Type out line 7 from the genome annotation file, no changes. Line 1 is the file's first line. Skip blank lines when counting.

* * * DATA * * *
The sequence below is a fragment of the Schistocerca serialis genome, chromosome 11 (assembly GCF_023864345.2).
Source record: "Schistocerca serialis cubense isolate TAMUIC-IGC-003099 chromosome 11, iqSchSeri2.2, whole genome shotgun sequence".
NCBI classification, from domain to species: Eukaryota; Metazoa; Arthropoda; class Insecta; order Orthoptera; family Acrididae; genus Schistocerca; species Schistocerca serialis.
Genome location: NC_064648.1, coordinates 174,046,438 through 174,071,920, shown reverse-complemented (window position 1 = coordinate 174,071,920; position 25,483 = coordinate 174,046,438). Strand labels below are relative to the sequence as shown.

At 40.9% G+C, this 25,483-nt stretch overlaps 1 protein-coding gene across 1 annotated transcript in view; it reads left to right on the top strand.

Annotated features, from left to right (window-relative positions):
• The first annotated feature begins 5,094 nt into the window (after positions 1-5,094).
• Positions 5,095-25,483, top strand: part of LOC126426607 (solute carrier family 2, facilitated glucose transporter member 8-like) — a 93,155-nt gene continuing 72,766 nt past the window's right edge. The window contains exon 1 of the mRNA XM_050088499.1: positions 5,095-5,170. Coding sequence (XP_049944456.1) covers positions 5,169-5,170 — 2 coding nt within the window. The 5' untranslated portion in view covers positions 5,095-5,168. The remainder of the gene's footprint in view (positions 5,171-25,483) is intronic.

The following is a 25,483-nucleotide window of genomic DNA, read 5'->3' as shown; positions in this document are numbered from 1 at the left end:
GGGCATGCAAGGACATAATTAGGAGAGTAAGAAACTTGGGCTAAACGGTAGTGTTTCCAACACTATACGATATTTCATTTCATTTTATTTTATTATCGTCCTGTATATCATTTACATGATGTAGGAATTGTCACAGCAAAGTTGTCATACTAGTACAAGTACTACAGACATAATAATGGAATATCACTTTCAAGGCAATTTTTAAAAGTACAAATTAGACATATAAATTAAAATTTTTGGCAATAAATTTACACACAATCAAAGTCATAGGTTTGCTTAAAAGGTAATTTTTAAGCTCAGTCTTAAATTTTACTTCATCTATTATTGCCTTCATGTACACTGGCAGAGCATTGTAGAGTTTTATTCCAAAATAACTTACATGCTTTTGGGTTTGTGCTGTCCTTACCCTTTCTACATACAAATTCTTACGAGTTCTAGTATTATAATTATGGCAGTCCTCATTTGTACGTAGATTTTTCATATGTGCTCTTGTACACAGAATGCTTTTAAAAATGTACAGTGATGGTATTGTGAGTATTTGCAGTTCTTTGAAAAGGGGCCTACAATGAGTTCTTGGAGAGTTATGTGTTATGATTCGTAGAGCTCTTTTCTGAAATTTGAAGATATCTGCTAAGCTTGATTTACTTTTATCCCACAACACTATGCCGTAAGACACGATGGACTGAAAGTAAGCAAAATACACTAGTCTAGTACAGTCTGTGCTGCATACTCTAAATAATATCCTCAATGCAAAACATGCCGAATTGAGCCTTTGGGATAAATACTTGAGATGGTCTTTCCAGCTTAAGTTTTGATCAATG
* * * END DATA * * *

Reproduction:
• The first annotated feature begins 5,094 nt into the window (after positions 1-5,094).